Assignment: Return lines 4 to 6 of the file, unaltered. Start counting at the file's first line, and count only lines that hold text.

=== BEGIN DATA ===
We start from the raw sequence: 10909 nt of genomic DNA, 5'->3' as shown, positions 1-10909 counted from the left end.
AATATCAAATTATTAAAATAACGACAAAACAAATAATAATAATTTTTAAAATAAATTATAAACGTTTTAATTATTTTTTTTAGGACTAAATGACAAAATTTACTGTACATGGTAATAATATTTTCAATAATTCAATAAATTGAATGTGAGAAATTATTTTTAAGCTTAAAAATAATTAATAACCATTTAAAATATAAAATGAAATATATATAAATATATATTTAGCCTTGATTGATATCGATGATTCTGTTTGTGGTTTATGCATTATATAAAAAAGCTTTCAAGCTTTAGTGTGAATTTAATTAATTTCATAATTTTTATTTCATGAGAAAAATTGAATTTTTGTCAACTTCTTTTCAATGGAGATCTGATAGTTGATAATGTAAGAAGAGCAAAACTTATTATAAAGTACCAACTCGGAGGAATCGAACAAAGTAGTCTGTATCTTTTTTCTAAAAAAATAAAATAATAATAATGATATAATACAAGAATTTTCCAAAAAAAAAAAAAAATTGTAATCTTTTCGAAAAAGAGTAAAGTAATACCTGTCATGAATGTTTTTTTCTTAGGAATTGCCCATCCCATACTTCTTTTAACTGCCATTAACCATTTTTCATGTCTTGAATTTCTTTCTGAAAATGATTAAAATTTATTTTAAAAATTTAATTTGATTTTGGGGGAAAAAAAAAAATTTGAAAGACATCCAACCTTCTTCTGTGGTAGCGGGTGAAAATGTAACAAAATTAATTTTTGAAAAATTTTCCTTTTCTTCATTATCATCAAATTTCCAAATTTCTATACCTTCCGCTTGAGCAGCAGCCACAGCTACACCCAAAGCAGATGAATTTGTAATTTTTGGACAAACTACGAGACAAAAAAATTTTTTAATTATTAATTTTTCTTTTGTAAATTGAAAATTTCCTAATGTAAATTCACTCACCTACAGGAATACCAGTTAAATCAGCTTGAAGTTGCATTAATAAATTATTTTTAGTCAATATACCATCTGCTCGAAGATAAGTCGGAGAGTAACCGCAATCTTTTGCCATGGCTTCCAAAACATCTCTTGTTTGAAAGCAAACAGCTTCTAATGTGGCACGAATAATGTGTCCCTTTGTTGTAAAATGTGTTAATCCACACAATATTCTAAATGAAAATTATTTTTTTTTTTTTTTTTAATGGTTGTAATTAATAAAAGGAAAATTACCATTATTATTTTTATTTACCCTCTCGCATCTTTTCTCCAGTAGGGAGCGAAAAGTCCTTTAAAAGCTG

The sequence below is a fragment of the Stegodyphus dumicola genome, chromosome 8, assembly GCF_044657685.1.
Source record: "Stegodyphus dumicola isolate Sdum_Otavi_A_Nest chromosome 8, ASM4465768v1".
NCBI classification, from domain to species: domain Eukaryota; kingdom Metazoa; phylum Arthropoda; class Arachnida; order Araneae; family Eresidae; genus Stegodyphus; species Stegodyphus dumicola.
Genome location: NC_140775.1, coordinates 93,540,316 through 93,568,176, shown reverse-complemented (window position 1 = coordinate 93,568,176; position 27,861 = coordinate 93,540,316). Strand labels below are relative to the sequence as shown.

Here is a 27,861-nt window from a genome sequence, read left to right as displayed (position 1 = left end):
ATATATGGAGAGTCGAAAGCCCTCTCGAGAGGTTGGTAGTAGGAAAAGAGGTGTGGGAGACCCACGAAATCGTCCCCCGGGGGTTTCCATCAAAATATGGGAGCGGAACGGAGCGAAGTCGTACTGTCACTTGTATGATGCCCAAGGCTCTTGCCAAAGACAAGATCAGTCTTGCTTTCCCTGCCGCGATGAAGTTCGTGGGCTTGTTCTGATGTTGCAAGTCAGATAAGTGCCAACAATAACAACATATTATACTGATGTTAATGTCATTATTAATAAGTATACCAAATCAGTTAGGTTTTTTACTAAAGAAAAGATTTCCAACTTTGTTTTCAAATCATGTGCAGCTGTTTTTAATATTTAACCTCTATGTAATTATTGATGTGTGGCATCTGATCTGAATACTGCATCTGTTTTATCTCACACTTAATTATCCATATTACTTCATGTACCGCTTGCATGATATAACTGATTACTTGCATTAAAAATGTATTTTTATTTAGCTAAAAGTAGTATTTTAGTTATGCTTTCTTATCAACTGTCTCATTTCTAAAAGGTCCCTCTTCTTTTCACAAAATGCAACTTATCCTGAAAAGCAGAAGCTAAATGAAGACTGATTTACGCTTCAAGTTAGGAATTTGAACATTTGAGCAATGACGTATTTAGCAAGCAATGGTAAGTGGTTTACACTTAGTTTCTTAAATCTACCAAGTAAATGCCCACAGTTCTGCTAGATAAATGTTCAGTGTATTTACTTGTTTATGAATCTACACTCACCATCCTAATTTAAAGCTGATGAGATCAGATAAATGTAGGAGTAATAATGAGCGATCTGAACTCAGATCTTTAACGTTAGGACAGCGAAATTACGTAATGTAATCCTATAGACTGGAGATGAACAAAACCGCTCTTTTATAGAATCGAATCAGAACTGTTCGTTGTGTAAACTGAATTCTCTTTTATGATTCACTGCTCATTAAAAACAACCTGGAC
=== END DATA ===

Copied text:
Source record: "Stegodyphus dumicola isolate Sdum_Otavi_A_Nest chromosome 8, ASM4465768v1".
NCBI classification, from domain to species: domain Eukaryota; kingdom Metazoa; phylum Arthropoda; class Arachnida; order Araneae; family Eresidae; genus Stegodyphus; species Stegodyphus dumicola.
Genome location: NC_140775.1, coordinates 93,540,316 through 93,568,176, shown reverse-complemented (window position 1 = coordinate 93,568,176; position 27,861 = coordinate 93,540,316). Strand labels below are relative to the sequence as shown.